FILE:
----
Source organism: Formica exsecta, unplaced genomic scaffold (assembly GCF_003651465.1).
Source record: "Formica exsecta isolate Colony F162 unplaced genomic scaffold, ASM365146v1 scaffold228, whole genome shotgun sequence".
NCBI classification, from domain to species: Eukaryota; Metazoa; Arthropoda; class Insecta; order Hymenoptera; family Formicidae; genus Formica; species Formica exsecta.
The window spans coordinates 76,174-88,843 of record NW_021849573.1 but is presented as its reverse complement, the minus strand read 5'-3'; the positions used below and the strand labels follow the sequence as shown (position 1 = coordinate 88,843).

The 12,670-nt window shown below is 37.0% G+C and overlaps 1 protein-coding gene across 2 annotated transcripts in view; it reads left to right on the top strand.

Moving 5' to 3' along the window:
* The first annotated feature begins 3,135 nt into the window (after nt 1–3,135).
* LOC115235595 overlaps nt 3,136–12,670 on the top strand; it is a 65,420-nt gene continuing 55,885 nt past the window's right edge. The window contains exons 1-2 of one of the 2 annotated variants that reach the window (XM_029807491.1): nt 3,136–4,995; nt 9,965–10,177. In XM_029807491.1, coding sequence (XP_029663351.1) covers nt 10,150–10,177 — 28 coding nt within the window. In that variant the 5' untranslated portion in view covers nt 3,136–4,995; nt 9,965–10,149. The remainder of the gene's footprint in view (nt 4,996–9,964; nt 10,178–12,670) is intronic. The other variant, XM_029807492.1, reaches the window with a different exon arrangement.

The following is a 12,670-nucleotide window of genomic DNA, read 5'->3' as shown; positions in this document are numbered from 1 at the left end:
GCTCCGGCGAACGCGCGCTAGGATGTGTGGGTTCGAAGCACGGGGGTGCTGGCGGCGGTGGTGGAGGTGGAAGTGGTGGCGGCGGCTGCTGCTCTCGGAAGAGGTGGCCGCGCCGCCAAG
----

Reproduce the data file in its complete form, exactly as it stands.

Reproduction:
Source organism: Formica exsecta, unplaced genomic scaffold (assembly GCF_003651465.1).
Source record: "Formica exsecta isolate Colony F162 unplaced genomic scaffold, ASM365146v1 scaffold228, whole genome shotgun sequence".
NCBI classification, from domain to species: Eukaryota; Metazoa; Arthropoda; class Insecta; order Hymenoptera; family Formicidae; genus Formica; species Formica exsecta.
The window spans coordinates 76,174-88,843 of record NW_021849573.1 but is presented as its reverse complement, the minus strand read 5'-3'; the positions used below and the strand labels follow the sequence as shown (position 1 = coordinate 88,843).

The 12,670-nt window shown below is 37.0% G+C and overlaps 1 protein-coding gene across 2 annotated transcripts in view; it reads left to right on the top strand.

Moving 5' to 3' along the window:
* The first annotated feature begins 3,135 nt into the window (after nt 1–3,135).
* LOC115235595 overlaps nt 3,136–12,670 on the top strand; it is a 65,420-nt gene continuing 55,885 nt past the window's right edge. The window contains exons 1-2 of one of the 2 annotated variants that reach the window (XM_029807491.1): nt 3,136–4,995; nt 9,965–10,177. In XM_029807491.1, coding sequence (XP_029663351.1) covers nt 10,150–10,177 — 28 coding nt within the window. In that variant the 5' untranslated portion in view covers nt 3,136–4,995; nt 9,965–10,149. The remainder of the gene's footprint in view (nt 4,996–9,964; nt 10,178–12,670) is intronic. The other variant, XM_029807492.1, reaches the window with a different exon arrangement.

The following is a 12,670-nucleotide window of genomic DNA, read 5'->3' as shown; positions in this document are numbered from 1 at the left end:
GCTCCGGCGAACGCGCGCTAGGATGTGTGGGTTCGAAGCACGGGGGTGCTGGCGGCGGTGGTGGAGGTGGAAGTGGTGGCGGCGGCTGCTGCTCTCGGAAGAGGTGGCCGCGCCGCCAAG